Since the mass of a projectile increases with velocity according to the formula Mrel = Mrest/{[ 1 – [(v exp 2)/(c exp 2)]] EXP (1/2)}, the distance that the projectile of 10,000 kilograms under an accelleration of 20 million Gs would have to travel would actually be significantly but not greatly less that that provided by the Newtonian Formula for the example given above.

    The special relativistic formula for force is F = (gamma)m(a hat) + {((gamma) EXP 3) m {[(v hat) dot (a hat)]/(c exp 2)]}}(v hat) where gamma = 1/{[1 – [(v exp 2)/(c exp 2)]] EXP (1/2)}, a hat is the accelleration vector, v hat is the velocity vector, dot represents the dot product operation. When the velocity vector and the acceleration vector are paralell:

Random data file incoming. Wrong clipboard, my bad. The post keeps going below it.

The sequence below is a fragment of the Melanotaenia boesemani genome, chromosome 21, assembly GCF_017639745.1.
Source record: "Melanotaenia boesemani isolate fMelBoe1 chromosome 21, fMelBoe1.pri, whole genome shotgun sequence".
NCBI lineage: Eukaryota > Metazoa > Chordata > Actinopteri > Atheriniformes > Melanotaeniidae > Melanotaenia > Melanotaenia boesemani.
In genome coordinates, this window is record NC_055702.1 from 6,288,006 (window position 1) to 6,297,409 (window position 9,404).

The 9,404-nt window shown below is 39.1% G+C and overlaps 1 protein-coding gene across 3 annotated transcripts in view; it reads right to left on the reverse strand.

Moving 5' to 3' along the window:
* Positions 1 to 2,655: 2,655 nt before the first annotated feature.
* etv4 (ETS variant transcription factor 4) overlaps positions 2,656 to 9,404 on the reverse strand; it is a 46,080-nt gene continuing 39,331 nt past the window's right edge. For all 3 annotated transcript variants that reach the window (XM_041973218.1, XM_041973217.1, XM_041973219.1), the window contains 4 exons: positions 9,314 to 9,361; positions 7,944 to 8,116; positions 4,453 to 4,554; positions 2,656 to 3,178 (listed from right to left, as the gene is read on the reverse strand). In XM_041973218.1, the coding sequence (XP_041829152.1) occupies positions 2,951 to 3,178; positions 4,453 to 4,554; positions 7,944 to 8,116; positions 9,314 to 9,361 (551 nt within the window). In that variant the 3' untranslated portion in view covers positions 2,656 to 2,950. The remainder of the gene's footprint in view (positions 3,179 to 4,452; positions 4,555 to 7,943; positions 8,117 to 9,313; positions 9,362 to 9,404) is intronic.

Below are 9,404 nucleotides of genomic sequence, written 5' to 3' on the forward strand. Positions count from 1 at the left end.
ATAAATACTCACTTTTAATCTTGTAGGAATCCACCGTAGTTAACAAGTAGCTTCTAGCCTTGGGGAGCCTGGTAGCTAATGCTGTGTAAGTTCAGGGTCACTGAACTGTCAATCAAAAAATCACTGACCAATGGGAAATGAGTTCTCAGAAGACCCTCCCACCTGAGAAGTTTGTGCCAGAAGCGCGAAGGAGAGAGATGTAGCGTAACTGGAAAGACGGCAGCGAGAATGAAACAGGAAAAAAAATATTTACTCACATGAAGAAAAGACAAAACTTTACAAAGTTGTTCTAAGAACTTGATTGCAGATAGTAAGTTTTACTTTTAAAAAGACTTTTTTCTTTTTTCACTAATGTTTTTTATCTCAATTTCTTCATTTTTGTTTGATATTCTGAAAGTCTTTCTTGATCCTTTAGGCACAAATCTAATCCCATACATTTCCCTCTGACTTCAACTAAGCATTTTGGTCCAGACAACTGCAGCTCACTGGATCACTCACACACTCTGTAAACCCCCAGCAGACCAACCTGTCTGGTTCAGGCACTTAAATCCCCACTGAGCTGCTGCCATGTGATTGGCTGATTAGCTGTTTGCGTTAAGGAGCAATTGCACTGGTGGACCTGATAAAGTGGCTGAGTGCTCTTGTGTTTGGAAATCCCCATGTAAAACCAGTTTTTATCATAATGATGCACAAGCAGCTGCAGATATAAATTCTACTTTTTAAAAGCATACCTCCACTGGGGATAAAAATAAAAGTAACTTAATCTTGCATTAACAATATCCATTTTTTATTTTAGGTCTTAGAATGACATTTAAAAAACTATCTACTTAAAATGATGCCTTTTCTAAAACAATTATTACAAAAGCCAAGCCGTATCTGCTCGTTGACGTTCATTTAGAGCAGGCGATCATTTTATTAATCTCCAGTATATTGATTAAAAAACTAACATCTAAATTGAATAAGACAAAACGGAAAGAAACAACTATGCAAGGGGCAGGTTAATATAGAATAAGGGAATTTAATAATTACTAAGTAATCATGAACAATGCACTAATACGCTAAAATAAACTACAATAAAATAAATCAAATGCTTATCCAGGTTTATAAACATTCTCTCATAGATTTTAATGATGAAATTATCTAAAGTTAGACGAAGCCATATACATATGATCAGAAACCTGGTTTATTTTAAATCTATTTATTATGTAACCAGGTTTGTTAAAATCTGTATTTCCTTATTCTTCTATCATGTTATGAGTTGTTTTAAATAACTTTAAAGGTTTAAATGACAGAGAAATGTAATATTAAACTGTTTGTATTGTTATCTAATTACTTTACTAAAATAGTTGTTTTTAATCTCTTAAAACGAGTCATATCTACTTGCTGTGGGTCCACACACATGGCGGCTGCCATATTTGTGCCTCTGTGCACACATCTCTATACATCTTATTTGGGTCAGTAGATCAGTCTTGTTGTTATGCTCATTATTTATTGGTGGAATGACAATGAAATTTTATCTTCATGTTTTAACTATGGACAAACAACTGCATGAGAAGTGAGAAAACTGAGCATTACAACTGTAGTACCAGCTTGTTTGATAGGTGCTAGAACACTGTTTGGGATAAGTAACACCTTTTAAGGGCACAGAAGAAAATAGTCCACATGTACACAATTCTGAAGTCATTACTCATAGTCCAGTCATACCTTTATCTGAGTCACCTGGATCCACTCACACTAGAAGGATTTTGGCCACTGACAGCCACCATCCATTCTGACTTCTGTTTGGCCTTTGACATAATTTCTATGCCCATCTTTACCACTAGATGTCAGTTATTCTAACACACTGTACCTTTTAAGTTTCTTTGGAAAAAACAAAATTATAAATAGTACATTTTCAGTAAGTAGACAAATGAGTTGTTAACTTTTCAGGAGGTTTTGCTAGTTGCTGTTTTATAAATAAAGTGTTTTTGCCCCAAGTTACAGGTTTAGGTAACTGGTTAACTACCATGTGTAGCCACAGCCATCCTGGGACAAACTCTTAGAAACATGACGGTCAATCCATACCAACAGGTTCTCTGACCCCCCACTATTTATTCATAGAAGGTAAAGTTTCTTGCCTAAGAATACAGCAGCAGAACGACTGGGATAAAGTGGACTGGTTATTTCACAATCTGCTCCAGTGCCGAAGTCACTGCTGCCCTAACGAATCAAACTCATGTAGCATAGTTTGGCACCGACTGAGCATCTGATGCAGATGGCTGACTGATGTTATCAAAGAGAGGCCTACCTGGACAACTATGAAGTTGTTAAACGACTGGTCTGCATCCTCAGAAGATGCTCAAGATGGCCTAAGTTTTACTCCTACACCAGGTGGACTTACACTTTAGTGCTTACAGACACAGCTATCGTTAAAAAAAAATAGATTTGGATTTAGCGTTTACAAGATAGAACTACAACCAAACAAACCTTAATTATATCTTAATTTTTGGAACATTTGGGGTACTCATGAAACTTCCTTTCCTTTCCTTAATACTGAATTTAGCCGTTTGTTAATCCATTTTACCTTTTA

F = (gamma)ma + [(gamma) EXP 3] m [[(v) (a)]/(c exp 2)](v).

    Relativistic mechanics thus would give a more accurate solution than my crude Newtonian calculation but at the expense of much greater complexity.

    Note that if the mass beam accelleration rate was much higher, much higher muzzle gamma factors could be reached thus resulting in much lower rest mass requirements for the ejected matter in order to achieve the 10 EXP 13 Newtons of thrust. Also note that the beam would have to be aimed in directions such that it would not impinge on the Earth and also so that it would effectively gradually pull the Earth further away from the sun and/or accellerate the Earth in a direction that is approximately tangential and paralell to its orbital motion without causing the bean stalk to become de-orbited or collapsed.



  • James M. Essig March 15, 2008, 1:32

    Hi Folks;